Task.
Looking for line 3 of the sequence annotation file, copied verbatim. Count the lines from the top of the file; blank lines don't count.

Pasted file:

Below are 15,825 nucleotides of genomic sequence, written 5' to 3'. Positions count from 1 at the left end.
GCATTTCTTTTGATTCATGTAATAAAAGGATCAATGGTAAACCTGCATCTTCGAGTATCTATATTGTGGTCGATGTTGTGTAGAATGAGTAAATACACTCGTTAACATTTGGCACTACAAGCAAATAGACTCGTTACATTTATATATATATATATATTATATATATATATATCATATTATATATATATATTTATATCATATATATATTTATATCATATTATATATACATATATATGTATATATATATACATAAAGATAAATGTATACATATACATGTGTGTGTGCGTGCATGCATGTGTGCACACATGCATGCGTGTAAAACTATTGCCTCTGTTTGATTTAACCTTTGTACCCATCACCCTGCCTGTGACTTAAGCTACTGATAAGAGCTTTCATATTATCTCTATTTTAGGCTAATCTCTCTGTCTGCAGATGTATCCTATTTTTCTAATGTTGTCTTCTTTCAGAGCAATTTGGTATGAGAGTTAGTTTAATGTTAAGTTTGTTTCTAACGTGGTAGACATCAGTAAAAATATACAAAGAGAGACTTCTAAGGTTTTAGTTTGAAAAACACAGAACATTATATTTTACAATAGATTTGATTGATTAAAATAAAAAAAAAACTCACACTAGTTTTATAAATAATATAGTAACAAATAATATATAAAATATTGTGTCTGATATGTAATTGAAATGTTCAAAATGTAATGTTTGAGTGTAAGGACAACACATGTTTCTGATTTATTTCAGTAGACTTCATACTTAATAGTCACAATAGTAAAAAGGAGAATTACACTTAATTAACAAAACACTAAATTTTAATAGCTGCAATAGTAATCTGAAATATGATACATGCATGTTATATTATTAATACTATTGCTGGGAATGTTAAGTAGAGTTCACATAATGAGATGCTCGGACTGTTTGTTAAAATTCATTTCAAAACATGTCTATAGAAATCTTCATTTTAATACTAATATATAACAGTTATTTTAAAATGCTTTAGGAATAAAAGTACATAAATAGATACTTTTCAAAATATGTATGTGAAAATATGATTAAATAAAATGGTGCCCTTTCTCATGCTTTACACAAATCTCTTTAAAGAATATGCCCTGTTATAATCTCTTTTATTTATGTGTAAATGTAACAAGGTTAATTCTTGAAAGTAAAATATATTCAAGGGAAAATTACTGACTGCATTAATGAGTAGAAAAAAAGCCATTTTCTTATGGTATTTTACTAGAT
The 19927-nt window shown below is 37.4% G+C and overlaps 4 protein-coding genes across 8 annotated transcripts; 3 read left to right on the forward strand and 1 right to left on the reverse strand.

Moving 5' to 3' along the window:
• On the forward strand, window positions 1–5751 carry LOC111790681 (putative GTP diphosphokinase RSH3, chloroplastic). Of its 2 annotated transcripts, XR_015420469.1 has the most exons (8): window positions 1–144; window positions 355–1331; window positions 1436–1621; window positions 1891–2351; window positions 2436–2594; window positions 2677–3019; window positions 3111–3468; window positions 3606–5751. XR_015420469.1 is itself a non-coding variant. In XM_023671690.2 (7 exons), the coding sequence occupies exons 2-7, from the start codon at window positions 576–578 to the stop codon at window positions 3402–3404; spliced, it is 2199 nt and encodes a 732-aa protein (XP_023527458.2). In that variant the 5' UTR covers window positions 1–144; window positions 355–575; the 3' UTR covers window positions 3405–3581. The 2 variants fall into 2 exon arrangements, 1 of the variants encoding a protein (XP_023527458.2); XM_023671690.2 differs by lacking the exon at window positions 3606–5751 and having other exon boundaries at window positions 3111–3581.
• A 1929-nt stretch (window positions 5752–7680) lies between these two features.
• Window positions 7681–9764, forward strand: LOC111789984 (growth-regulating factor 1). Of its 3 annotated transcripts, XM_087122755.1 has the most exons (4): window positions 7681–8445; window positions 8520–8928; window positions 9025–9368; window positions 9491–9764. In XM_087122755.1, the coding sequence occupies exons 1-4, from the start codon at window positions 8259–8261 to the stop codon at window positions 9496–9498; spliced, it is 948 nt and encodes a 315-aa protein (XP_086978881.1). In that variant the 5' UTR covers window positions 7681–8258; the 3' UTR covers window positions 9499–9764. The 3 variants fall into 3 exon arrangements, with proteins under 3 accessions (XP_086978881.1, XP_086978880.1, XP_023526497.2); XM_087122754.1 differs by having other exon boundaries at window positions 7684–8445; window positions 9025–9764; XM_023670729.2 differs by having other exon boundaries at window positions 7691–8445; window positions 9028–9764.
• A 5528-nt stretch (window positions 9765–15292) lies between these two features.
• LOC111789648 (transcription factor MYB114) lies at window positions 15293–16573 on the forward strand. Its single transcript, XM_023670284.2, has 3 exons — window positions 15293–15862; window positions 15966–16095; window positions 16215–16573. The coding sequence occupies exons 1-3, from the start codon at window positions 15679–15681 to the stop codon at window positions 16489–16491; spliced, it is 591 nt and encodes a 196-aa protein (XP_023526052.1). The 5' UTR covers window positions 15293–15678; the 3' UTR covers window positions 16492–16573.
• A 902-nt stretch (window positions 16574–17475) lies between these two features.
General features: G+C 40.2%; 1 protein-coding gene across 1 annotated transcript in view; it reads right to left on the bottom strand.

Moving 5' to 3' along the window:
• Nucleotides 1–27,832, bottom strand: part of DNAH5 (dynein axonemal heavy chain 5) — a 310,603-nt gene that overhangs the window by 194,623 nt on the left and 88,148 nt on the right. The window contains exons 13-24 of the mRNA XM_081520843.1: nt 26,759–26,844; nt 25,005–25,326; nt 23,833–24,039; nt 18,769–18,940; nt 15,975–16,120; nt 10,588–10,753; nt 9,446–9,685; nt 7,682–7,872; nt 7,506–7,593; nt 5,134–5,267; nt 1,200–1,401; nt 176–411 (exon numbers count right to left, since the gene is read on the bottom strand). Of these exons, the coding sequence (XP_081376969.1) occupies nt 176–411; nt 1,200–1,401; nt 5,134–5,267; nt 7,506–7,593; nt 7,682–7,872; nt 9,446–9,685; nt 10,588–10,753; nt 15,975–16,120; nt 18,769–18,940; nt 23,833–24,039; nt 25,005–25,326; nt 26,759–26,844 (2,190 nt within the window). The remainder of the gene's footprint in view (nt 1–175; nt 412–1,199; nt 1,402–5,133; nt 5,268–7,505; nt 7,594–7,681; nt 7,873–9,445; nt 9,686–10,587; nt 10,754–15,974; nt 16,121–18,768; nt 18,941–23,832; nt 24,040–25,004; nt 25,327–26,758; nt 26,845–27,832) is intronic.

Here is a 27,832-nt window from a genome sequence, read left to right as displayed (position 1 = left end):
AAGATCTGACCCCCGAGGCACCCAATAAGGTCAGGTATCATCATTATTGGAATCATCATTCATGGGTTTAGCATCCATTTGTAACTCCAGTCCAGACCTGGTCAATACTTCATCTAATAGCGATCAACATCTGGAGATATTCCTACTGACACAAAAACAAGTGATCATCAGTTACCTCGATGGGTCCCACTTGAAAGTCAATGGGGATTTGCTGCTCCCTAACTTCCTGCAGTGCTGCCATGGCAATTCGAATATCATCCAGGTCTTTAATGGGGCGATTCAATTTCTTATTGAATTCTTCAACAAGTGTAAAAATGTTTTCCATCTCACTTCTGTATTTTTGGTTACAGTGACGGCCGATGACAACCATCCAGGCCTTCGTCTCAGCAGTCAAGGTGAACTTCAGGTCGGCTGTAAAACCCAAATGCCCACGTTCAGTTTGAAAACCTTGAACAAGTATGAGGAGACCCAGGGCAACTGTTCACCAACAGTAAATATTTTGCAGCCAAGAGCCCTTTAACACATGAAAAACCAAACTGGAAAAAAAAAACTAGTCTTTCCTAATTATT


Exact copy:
The 19927-nt window shown below is 37.4% G+C and overlaps 4 protein-coding genes across 8 annotated transcripts; 3 read left to right on the forward strand and 1 right to left on the reverse strand.